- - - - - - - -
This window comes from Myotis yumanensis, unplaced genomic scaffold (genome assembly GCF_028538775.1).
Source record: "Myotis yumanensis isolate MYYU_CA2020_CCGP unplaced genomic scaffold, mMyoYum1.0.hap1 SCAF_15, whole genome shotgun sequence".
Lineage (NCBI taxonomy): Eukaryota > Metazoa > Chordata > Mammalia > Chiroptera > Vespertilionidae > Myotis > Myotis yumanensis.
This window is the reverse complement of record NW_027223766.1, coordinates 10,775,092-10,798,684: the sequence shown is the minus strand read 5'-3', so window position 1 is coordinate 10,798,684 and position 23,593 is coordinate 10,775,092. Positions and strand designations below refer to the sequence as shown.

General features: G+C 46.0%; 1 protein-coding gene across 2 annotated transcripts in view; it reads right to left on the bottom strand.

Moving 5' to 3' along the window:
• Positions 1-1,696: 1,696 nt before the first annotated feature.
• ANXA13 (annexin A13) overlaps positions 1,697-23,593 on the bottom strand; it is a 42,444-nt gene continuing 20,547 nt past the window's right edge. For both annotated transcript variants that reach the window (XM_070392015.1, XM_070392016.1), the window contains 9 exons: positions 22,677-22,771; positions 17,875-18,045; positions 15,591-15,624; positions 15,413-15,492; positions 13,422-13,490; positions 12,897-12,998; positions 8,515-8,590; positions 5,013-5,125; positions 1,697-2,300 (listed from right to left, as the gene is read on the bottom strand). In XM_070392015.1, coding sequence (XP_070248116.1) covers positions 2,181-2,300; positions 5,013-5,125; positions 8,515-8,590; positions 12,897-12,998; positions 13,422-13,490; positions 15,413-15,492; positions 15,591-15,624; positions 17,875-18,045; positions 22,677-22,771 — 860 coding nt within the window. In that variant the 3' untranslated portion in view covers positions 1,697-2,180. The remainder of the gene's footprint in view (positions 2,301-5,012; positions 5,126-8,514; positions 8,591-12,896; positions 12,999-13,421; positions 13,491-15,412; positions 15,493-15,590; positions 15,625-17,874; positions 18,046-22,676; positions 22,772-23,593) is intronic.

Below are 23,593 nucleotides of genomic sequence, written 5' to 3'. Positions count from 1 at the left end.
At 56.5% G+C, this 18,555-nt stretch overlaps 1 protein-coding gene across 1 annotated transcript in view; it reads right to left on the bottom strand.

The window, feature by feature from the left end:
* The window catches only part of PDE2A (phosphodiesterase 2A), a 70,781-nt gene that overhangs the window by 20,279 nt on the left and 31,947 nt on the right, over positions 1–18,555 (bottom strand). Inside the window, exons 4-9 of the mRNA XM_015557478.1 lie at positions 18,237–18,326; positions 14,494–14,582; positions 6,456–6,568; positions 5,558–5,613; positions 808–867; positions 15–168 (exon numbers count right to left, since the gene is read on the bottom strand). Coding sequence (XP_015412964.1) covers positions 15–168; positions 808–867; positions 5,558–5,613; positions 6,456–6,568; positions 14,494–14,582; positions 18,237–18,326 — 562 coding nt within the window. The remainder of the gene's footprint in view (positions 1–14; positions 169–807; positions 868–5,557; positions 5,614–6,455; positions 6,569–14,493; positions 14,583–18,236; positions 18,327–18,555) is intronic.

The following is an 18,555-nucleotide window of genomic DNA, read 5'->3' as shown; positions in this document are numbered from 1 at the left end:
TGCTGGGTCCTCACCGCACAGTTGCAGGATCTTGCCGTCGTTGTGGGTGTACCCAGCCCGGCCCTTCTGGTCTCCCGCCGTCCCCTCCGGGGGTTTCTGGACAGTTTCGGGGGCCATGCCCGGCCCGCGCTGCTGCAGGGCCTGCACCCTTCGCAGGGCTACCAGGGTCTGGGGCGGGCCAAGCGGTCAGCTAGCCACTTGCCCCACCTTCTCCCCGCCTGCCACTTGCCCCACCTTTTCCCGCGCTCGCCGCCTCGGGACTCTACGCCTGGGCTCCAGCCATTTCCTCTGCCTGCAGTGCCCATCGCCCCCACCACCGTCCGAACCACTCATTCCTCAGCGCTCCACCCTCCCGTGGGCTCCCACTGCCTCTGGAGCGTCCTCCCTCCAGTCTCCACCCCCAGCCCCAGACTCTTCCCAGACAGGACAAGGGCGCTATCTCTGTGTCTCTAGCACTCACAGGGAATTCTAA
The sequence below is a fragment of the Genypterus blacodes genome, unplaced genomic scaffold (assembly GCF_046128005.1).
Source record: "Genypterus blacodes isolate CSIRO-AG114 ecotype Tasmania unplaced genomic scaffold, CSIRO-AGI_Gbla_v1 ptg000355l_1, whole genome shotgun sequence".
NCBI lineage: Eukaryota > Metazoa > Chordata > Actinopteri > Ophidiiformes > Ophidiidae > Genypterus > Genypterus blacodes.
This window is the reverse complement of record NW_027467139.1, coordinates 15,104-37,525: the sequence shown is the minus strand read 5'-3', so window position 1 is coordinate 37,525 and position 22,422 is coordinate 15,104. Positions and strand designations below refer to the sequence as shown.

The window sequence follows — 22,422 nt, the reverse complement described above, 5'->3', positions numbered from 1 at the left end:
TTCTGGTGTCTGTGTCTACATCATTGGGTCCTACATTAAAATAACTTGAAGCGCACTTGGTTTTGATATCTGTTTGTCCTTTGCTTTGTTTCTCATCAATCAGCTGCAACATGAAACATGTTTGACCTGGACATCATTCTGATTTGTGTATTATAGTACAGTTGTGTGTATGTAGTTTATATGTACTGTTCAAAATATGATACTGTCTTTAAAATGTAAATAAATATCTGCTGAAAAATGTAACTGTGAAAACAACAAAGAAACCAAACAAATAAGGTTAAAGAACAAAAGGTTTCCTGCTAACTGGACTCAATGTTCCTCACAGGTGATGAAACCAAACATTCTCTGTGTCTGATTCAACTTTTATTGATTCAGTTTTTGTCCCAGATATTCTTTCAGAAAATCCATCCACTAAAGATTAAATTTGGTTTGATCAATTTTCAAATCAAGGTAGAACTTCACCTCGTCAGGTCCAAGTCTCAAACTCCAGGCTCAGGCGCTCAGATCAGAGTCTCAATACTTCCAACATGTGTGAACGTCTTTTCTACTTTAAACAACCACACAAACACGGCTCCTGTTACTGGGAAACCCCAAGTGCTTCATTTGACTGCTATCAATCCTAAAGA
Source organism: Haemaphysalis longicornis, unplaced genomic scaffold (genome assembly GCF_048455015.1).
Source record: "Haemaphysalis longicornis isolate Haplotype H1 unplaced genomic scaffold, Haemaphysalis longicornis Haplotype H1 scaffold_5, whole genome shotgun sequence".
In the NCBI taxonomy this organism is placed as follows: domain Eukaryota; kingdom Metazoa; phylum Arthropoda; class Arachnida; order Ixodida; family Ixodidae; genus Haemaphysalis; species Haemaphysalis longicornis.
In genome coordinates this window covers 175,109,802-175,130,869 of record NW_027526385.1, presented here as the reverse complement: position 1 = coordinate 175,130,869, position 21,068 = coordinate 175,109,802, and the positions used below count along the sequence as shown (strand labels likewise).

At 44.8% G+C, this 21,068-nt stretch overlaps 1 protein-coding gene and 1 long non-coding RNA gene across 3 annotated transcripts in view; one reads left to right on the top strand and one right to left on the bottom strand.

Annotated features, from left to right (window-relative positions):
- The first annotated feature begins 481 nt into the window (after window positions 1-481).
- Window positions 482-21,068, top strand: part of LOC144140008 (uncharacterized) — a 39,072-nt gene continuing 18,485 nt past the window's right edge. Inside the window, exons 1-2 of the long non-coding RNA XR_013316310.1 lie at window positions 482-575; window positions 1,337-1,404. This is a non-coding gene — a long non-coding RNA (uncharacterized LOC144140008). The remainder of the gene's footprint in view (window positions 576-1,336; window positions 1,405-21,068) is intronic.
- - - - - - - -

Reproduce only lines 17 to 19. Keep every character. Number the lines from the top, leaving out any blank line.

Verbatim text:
NCBI lineage: Eukaryota > Metazoa > Chordata > Actinopteri > Ophidiiformes > Ophidiidae > Genypterus > Genypterus blacodes.
This window is the reverse complement of record NW_027467139.1, coordinates 15,104-37,525: the sequence shown is the minus strand read 5'-3', so window position 1 is coordinate 37,525 and position 22,422 is coordinate 15,104. Positions and strand designations below refer to the sequence as shown.

The window sequence follows — 22,422 nt, the reverse complement described above, 5'->3', positions numbered from 1 at the left end: